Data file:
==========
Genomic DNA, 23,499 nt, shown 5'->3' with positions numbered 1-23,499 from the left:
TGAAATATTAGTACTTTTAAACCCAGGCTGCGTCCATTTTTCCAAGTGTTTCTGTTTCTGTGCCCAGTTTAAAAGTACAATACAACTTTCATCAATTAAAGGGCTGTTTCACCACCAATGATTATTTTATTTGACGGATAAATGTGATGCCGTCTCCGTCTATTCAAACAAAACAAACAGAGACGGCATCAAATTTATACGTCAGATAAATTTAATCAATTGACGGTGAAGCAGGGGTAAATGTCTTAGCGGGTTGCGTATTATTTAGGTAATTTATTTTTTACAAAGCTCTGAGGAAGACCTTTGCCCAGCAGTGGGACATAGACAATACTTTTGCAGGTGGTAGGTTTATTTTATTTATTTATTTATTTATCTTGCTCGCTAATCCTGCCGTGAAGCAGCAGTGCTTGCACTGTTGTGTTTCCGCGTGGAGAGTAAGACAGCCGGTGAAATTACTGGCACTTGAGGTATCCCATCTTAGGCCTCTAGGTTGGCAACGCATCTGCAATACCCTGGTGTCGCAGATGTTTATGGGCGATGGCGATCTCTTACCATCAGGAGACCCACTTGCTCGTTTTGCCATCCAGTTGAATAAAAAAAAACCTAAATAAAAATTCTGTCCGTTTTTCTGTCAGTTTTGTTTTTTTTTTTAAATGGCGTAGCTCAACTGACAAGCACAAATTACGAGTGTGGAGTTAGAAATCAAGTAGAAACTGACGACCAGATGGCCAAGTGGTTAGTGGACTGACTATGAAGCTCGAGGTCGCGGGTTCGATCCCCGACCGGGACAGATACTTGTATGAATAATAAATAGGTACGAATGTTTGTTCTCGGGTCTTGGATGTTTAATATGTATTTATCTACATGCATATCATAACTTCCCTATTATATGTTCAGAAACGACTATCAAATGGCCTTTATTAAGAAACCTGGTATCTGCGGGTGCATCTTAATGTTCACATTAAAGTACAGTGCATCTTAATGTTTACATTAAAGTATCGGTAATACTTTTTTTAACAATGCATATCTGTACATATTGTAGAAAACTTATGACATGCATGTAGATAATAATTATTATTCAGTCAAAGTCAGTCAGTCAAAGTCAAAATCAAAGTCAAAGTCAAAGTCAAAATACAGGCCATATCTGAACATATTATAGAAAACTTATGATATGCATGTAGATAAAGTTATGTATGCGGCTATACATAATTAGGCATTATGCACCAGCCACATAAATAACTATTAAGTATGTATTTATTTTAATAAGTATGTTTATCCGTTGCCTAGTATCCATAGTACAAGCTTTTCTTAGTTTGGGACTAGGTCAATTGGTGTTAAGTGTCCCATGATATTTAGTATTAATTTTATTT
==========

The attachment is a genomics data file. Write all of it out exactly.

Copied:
Genomic DNA, 23,499 nt, shown 5'->3' with positions numbered 1-23,499 from the left:
TGAAATATTAGTACTTTTAAACCCAGGCTGCGTCCATTTTTCCAAGTGTTTCTGTTTCTGTGCCCAGTTTAAAAGTACAATACAACTTTCATCAATTAAAGGGCTGTTTCACCACCAATGATTATTTTATTTGACGGATAAATGTGATGCCGTCTCCGTCTATTCAAACAAAACAAACAGAGACGGCATCAAATTTATACGTCAGATAAATTTAATCAATTGACGGTGAAGCAGGGGTAAATGTCTTAGCGGGTTGCGTATTATTTAGGTAATTTATTTTTTACAAAGCTCTGAGGAAGACCTTTGCCCAGCAGTGGGACATAGACAATACTTTTGCAGGTGGTAGGTTTATTTTATTTATTTATTTATTTATCTTGCTCGCTAATCCTGCCGTGAAGCAGCAGTGCTTGCACTGTTGTGTTTCCGCGTGGAGAGTAAGACAGCCGGTGAAATTACTGGCACTTGAGGTATCCCATCTTAGGCCTCTAGGTTGGCAACGCATCTGCAATACCCTGGTGTCGCAGATGTTTATGGGCGATGGCGATCTCTTACCATCAGGAGACCCACTTGCTCGTTTTGCCATCCAGTTGAATAAAAAAAAACCTAAATAAAAATTCTGTCCGTTTTTCTGTCAGTTTTGTTTTTTTTTTTAAATGGCGTAGCTCAACTGACAAGCACAAATTACGAGTGTGGAGTTAGAAATCAAGTAGAAACTGACGACCAGATGGCCAAGTGGTTAGTGGACTGACTATGAAGCTCGAGGTCGCGGGTTCGATCCCCGACCGGGACAGATACTTGTATGAATAATAAATAGGTACGAATGTTTGTTCTCGGGTCTTGGATGTTTAATATGTATTTATCTACATGCATATCATAACTTCCCTATTATATGTTCAGAAACGACTATCAAATGGCCTTTATTAAGAAACCTGGTATCTGCGGGTGCATCTTAATGTTCACATTAAAGTACAGTGCATCTTAATGTTTACATTAAAGTATCGGTAATACTTTTTTTAACAATGCATATCTGTACATATTGTAGAAAACTTATGACATGCATGTAGATAATAATTATTATTCAGTCAAAGTCAGTCAGTCAAAGTCAAAATCAAAGTCAAAGTCAAAGTCAAAATACAGGCCATATCTGAACATATTATAGAAAACTTATGATATGCATGTAGATAAAGTTATGTATGCGGCTATACATAATTAGGCATTATGCACCAGCCACATAAATAACTATTAAGTATGTATTTATTTTAATAAGTATGTTTATCCGTTGCCTAGTATCCATAGTACAAGCTTTTCTTAGTTTGGGACTAGGTCAATTGGTGTTAAGTGTCCCATGATATTTAGTATTAATTTTATTT